This deep poeticism in Tang’s practice mirrors a universal and visceral stirring in us all. Amongst large scale photography, subtle video and sculptural installations of ash, she traverses the notions of permanence, ephemerality, disappearance, transition and residual memory. Her work raises the paradox of having to exist in order to vanish, as well as the immortal question - what is left when things cease to be? Tang propositions a trace of the former always endures, even if dematerialised. 

A shadow. 

A ghosting. 

A yielding impression. 

In this exhibition, there is a shift in Tang’s practice from the individual to humanity en masse. In previous work, such as her video Memento Mori and installation Disappearance, she featured sinking unfired clay-cast faces and bodies gradually losing form and receding into liquid. It is within this previous work, she has developed the important performative aspect of unfired clay. Building on this, and still exploring impermanence - philosophically and materially - she moves to submerging clay-cast phantasmic cities in fluid until they disintegrate and only leave a resonance of their former presence. A world slipping away.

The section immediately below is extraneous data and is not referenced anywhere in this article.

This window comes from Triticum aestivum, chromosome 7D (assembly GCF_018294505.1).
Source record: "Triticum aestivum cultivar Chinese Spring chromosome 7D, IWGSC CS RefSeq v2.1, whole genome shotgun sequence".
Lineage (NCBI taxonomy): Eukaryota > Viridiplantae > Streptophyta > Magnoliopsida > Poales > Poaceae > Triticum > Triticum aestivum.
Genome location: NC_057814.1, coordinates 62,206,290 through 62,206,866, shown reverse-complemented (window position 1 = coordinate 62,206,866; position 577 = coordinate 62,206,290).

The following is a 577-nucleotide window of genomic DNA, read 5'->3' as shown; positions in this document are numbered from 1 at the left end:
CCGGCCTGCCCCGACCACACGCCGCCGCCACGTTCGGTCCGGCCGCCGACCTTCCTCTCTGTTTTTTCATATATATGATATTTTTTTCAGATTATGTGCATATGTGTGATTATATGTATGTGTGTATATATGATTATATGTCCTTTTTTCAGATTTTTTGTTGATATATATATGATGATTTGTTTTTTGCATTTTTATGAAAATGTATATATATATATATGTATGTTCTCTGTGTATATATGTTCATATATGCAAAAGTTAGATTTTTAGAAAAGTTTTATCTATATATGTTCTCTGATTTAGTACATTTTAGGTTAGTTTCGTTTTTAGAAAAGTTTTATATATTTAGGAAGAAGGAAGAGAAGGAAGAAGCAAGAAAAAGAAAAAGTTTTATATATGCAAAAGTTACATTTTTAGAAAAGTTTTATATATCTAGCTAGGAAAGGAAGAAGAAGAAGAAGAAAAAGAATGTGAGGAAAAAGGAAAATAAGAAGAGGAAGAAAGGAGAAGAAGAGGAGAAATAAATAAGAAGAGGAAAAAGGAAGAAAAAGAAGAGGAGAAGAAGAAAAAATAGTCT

In her sculptural installation, Encyclopaedia Vol 1-10, Tang has burnt a complete 1950’s set of Arthur Mee’s The Children’s Encyclopaedia. Cremated at 1280 degrees Celsius, she positions the fragile skeletons of pages on top of the original book covers. The ashen pages are now stripped of legible content. The knowledge that was once sold door-to-door capturing the imaginations of children and adults alike is no longer visible. Inaccessible to the observer, the knowledge can only continue in the minds of its original readers. In that idea, exists glimpses of hope. Tang engages a historically powerful action by burning books, while symbolically she refers to personal histories of those whose own childhoods have been erased in man-made and natural disasters. 

The process of Tang incinerating objects can be likened to Buddhist religious practice whereby offerings are burnt so they may transcend this world and ensure the spirit of the deceased has things in the afterlife. Within this framework, the burning act is not as final as it could be read from a Western perspective; rather it is a changing of form to positively transition onto something else.